It seems like we're forever learning new operating systems, message and database programs, and terminally upgraded word processors.
Our office recently got a new suite of copy machines. The first time I went to use one, it overwhelmed me with unhelpful Help messages and cryptic hints about what to do next. What paper size did I want? What orientation? Onesided to two-sided, or vice versa? Did I want it collated, stapled, or printed on three-holed paper?
No. I just wanted to copy an 8.5 11-in. sheet of text. As I stood humbly in front of the machine, I spotted a notice about company-wide copier training. At first I thought it was an ironic comment, a joke. A device once simple enough to be used by unsupervised children now requires a training course. I realize some people might use a fraction of its features someday, but wouldn't it have been less expensive to buy just a bare-bones copier and leave advanced tasks for the company's copy center?
It reminded me of the endless software and hardware upgrades our company buys into, as do most other firms. It seems like we're forever learning new operating systems, message and database programs, and terminally upgraded word processors. As an editor, I primarily use the word processor. All I really need is one font, the alphanumerics found on any old Royal typewriter, rudimentary formatting and save functions, and a spell checker. Everything else, from the 90 fonts and pseudo spread-sheet functions to the grammar checker and cross referencer, is a drag on machine resources and a waste of money.
But it's not engineers developing the capabilities in these and other consumer machines who are at the heart of this explosion of unwanted features. It's purchasing agents spending someone else's money based on hype spouted by marketeers of these consumer goods. Software vendors harp on "enhanced compatibility that ensures seamless use of information," and how the latest word processor program "makes it easy to take control and manage your personal information, saving you time." Then they ask, "Do you want to be just another mom-and-pop operation?"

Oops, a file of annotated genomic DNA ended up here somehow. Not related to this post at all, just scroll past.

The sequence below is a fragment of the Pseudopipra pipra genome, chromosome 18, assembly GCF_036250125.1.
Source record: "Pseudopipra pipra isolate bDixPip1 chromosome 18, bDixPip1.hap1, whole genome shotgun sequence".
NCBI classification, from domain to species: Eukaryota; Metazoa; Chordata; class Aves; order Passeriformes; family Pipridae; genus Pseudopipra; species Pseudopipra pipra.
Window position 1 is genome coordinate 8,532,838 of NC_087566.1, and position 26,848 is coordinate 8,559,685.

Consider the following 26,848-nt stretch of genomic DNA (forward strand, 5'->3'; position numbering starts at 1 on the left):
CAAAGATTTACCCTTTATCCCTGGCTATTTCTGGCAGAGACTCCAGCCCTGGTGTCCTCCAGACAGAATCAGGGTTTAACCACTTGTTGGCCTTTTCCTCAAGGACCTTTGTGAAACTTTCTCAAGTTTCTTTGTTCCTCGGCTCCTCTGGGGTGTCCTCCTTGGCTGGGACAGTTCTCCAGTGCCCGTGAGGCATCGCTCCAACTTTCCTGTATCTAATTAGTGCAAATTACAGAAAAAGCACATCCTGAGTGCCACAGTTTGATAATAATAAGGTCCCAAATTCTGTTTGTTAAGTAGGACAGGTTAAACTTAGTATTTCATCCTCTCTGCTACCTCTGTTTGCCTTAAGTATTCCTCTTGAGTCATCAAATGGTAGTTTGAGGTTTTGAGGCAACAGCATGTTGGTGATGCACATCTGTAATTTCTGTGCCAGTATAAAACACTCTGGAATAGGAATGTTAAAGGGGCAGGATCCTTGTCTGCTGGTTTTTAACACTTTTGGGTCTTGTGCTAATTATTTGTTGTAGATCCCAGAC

To those controlling the purse strings, it's a no-brainer. Having bought Version 1.0, 2.0, and 3.0, we just naturally must be first in line for 4.0. If that means upgrading all our PCs and their operating systems and suffering through another company-wide IT effort, well, so be it. And if the lease is up on the copier, why renew it, or buy the machine, when we can get a newer, "better" one for just a few dollars more?
The fact no one using the software asked for new features, and most are just barely up to speed on the old software's features, is beside the point. It's also moot that the staff has finally mastered the copier. That's just the way things happen in this service providing, e-enabled business world.